Rothko Chapel
The Rothko Chapel is a non-denominational chapel in Houston, Texas founded by John and Dominique de Menil. The interior serves not only as a chapel, but also as a major work of modern art. On its walls are fourteen black but color hued paintings by Mark Rothko. The shape of the building, an octagon inscribed in a Greek cross, and the design of the chapel was largely influenced by the artist. Susan J. Barnes states "The Rothko Chapel...became the world's first broadly ecumenical center, a holy place open to all religions and belonging to none. It became a center for international cultural, religious, and philosophical exchanges, for colloquia and performances. And it became a place of private prayer for individuals of all faiths" On September 16, 2000 the Rothko Chapel was placed on the National Register of Historic Places.

In 1964 Rothko was commissioned by John and Dominique de Menil (also founders of the nearby Menil Collection) to create a meditative space filled with his paintings. The works are site-specific, one of the requirements of the program. As Rothko was given creative license on the design of the structure, he clashed with the project's original architect, Philip Johnson over the plans for the chapel. The plans went through several revisions and architects. Rothko continued to work first with Howard Barnstone and then with Eugene Aubry, but ultimately he did not live to see the chapel's completion in 1971. After a long struggle with depression, Rothko committed suicide in his New York studio on February 25, 1970.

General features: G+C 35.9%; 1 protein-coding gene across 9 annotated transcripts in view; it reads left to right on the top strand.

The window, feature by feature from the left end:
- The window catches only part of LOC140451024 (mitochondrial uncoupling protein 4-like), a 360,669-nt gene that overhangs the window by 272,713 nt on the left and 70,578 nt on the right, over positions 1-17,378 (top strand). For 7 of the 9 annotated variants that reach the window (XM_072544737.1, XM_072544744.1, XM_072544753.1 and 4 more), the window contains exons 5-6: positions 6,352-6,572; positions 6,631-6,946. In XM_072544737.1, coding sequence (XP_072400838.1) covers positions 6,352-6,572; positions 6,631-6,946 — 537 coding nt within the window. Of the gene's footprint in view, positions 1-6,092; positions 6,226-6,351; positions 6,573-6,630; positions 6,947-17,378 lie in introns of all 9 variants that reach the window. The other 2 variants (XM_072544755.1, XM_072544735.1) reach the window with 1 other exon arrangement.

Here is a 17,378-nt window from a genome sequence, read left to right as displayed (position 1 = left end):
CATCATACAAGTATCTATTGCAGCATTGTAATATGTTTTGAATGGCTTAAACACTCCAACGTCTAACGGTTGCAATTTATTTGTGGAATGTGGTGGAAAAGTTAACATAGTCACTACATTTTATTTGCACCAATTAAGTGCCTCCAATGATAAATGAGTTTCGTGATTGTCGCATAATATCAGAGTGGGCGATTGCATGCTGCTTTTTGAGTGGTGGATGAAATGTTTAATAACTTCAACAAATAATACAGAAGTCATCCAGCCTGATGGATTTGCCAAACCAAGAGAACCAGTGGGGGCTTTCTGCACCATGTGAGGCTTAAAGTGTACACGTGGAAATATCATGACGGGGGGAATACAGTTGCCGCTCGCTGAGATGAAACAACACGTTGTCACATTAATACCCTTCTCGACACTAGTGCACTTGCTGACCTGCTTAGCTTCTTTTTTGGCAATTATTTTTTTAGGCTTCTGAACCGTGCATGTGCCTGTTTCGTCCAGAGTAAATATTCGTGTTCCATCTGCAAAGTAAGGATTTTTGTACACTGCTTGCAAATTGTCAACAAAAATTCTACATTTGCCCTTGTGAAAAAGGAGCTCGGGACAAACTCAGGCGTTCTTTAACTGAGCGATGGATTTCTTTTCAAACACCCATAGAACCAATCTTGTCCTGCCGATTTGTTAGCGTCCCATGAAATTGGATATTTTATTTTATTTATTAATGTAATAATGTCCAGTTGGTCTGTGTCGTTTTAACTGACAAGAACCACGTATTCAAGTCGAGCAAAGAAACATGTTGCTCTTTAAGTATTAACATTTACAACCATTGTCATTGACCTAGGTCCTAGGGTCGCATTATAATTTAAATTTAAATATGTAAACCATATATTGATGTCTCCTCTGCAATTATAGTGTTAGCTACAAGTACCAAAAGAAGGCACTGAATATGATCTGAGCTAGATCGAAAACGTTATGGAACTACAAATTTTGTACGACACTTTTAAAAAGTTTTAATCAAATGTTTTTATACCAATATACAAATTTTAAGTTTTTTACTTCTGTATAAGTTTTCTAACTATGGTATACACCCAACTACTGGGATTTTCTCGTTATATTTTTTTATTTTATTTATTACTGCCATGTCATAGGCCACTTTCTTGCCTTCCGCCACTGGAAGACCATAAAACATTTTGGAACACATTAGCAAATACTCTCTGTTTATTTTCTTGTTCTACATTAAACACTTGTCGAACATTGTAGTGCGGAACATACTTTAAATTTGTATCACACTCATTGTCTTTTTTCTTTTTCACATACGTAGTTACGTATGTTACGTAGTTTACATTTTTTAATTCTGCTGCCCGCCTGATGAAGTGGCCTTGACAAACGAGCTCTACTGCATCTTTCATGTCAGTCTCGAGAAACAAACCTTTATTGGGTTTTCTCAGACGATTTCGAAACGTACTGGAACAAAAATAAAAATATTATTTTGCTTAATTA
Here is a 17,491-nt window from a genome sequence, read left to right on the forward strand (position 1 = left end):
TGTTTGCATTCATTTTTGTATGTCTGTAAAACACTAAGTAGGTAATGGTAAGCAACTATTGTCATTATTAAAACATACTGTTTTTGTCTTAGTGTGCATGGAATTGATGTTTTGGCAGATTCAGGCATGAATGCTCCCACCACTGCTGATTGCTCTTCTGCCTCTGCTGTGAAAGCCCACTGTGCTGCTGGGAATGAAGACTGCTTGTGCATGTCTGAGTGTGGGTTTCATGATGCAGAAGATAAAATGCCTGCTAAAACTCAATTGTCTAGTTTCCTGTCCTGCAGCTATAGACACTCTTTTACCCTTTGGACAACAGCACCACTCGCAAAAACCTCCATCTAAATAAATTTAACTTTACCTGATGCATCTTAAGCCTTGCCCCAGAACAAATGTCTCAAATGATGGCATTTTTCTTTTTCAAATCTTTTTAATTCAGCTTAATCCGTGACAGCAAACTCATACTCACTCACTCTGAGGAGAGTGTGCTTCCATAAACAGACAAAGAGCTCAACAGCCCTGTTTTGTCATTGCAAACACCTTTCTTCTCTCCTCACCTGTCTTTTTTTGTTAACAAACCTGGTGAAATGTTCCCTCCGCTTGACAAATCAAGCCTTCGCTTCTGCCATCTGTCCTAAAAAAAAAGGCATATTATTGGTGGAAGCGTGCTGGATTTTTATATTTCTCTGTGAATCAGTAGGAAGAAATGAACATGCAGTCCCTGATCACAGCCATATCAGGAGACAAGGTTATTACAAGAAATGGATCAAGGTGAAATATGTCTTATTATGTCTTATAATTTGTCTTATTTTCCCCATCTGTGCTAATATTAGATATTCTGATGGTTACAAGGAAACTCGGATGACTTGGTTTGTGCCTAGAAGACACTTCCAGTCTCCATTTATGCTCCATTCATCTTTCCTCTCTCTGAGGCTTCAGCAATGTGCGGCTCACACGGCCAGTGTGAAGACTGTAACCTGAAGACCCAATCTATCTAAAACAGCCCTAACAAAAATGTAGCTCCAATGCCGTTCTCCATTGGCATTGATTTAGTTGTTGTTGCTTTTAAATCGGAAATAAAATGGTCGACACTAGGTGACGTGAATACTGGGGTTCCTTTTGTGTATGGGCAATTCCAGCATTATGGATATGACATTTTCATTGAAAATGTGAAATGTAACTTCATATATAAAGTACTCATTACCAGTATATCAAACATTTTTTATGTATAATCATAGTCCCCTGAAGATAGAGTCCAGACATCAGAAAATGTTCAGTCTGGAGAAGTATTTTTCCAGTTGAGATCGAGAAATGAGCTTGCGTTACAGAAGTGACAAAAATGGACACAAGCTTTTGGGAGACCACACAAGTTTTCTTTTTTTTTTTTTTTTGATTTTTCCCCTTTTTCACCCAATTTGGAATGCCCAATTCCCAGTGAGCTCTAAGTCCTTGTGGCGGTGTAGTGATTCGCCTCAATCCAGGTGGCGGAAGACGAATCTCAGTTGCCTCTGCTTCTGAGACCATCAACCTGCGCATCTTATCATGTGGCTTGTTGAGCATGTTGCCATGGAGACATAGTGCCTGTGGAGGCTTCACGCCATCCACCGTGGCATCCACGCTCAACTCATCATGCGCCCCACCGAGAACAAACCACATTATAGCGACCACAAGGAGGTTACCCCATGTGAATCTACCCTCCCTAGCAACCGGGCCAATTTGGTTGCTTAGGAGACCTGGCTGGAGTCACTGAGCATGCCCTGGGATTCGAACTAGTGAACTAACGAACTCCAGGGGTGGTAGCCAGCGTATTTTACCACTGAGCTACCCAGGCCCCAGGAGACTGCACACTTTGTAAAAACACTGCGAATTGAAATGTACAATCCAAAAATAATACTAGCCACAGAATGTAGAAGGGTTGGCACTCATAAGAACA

The chapel is an octagonal brick building with gray or rose stucco walls and a baffled skylight. It serves as a place of meditation as well as a meeting hall and is furnished with eight simple, moveable benches. Books from several religions are available. About 55,000 people visit the chapel each year.

Works of art
The chapel is associated with several works of art other than the building itself, in the fields of painting, sculpture, and music.

Fourteen of Rothko's paintings are displayed in the chapel. Three walls display triptychs, while the other five walls display single paintings. Beginning in 1964, Rothko began painting a series of black paintings, which incorporated other dark hues and texture effects. The de Menils offered Rothko a commission for the chapel in 1964. From the fall of 1964 through the spring of 1967, he painted the fourteen large paintings and four alternates, which incorporated many of the characteristics of the earlier 1964 black paintings.

A distinctive sculpture by Barnett Newman, Broken Obelisk , 1963”“1967, stands in front of the chapel. The sculpture sits in a reflecting pool designed by Philip Johnson and it is dedicated to the late Martin Luther King, Jr. The sculpture originally stood in Washington, D.C. and was offered in 1969 by the de Menils to the city of Houston as a memorial to Martin Luther King, Jr. to stand in front of City Hall. Houston turned down the gift and the de Menils then donated the sculpture and the Rothko paintings to start the Rothko Chapel.

One of Morton Feldman's best known pieces of music was inspired by and written to be performed in the chapel " it too is called Rothko Chapel (1971). The musician Peter Gabriel named one of his songs Fourteen Black Paintings after his experience in the chapel. Independent singer-songwriter David Dondero also has an ode to the site titled Rothko Chapel (2007).

Building Activity

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